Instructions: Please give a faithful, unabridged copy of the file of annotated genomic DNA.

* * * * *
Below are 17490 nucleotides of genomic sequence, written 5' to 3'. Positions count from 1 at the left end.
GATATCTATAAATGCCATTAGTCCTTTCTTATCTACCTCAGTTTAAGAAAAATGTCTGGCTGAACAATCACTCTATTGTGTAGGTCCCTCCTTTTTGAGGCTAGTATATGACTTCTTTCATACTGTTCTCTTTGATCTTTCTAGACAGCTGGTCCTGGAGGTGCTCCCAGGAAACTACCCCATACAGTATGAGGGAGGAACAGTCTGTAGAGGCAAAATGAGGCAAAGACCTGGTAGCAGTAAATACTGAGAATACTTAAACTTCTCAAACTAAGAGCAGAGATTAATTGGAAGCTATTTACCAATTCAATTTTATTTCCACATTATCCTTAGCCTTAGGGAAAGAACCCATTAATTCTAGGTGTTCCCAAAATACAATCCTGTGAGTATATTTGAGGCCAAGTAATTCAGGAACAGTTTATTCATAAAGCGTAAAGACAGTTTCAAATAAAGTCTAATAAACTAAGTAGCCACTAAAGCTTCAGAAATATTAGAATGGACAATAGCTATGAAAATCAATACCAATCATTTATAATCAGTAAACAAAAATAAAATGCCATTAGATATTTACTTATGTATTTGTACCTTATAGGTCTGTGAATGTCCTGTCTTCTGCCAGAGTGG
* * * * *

Below are 17490 nucleotides of genomic sequence, written 5' to 3'. Positions count from 1 at the left end.
GATATCTATAAATGCCATTAGTCCTTTCTTATCTACCTCAGTTTAAGAAAAATGTCTGGCTGAACAATCACTCTATTGTGTAGGTCCCTCCTTTTTGAGGCTAGTATATGACTTCTTTCATACTGTTCTCTTTGATCTTTCTAGACAGCTGGTCCTGGAGGTGCTCCCAGGAAACTACCCCATACAGTATGAGGGAGGAACAGTCTGTAGAGGCAAAATGAGGCAAAGACCTGGTAGCAGTAAATACTGAGAATACTTAAACTTCTCAAACTAAGAGCAGAGATTAATTGGAAGCTATTTACCAATTCAATTTTATTTCCACATTATCCTTAGCCTTAGGGAAAGAACCCATTAATTCTAGGTGTTCCCAAAATACAATCCTGTGAGTATATTTGAGGCCAAGTAATTCAGGAACAGTTTATTCATAAAGCGTAAAGACAGTTTCAAATAAAGTCTAATAAACTAAGTAGCCACTAAAGCTTCAGAAATATTAGAATGGACAATAGCTATGAAAATCAATACCAATCATTTATAATCAGTAAACAAAAATAAAATGCCATTAGATATTTACTTATGTATTTGTACCTTATAGGTCTGTGAATGTCCTGTCTTCTGCCAGAGTGG